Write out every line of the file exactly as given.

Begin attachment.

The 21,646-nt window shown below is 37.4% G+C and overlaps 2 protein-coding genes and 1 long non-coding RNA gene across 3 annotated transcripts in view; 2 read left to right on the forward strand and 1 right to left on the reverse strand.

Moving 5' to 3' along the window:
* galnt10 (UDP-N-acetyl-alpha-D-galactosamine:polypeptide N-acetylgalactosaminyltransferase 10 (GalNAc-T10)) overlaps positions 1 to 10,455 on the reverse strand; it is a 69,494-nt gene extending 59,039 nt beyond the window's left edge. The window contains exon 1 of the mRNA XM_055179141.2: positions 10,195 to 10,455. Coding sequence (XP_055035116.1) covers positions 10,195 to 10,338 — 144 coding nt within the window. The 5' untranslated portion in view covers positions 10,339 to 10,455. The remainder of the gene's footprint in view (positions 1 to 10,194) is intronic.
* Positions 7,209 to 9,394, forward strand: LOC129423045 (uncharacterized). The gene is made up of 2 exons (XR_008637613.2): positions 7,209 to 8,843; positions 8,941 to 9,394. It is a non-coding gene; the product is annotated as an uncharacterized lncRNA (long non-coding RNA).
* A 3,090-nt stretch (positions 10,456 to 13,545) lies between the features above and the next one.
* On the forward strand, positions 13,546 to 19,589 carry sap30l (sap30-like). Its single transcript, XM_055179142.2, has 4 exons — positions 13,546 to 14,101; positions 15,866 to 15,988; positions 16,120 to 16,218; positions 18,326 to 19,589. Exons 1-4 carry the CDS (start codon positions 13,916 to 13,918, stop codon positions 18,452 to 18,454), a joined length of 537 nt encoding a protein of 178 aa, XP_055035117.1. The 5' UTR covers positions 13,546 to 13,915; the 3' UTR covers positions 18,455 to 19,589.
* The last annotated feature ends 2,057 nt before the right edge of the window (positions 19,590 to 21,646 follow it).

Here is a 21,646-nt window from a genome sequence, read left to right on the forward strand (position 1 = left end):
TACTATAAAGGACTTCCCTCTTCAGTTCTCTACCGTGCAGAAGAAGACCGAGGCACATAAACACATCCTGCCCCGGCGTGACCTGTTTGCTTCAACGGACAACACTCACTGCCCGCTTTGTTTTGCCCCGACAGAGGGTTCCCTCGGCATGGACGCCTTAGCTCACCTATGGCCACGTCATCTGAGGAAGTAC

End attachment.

The 21,646-nt window shown below is 37.4% G+C and overlaps 2 protein-coding genes and 1 long non-coding RNA gene across 3 annotated transcripts in view; 2 read left to right on the forward strand and 1 right to left on the reverse strand.

Moving 5' to 3' along the window:
* galnt10 (UDP-N-acetyl-alpha-D-galactosamine:polypeptide N-acetylgalactosaminyltransferase 10 (GalNAc-T10)) overlaps positions 1 to 10,455 on the reverse strand; it is a 69,494-nt gene extending 59,039 nt beyond the window's left edge. The window contains exon 1 of the mRNA XM_055179141.2: positions 10,195 to 10,455. Coding sequence (XP_055035116.1) covers positions 10,195 to 10,338 — 144 coding nt within the window. The 5' untranslated portion in view covers positions 10,339 to 10,455. The remainder of the gene's footprint in view (positions 1 to 10,194) is intronic.
* Positions 7,209 to 9,394, forward strand: LOC129423045 (uncharacterized). The gene is made up of 2 exons (XR_008637613.2): positions 7,209 to 8,843; positions 8,941 to 9,394. It is a non-coding gene; the product is annotated as an uncharacterized lncRNA (long non-coding RNA).
* A 3,090-nt stretch (positions 10,456 to 13,545) lies between the features above and the next one.
* On the forward strand, positions 13,546 to 19,589 carry sap30l (sap30-like). Its single transcript, XM_055179142.2, has 4 exons — positions 13,546 to 14,101; positions 15,866 to 15,988; positions 16,120 to 16,218; positions 18,326 to 19,589. Exons 1-4 carry the CDS (start codon positions 13,916 to 13,918, stop codon positions 18,452 to 18,454), a joined length of 537 nt encoding a protein of 178 aa, XP_055035117.1. The 5' UTR covers positions 13,546 to 13,915; the 3' UTR covers positions 18,455 to 19,589.
* The last annotated feature ends 2,057 nt before the right edge of the window (positions 19,590 to 21,646 follow it).

Here is a 21,646-nt window from a genome sequence, read left to right on the forward strand (position 1 = left end):
TACTATAAAGGACTTCCCTCTTCAGTTCTCTACCGTGCAGAAGAAGACCGAGGCACATAAACACATCCTGCCCCGGCGTGACCTGTTTGCTTCAACGGACAACACTCACTGCCCGCTTTGTTTTGCCCCGACAGAGGGTTCCCTCGGCATGGACGCCTTAGCTCACCTATGGCCACGTCATCTGAGGAAGTAC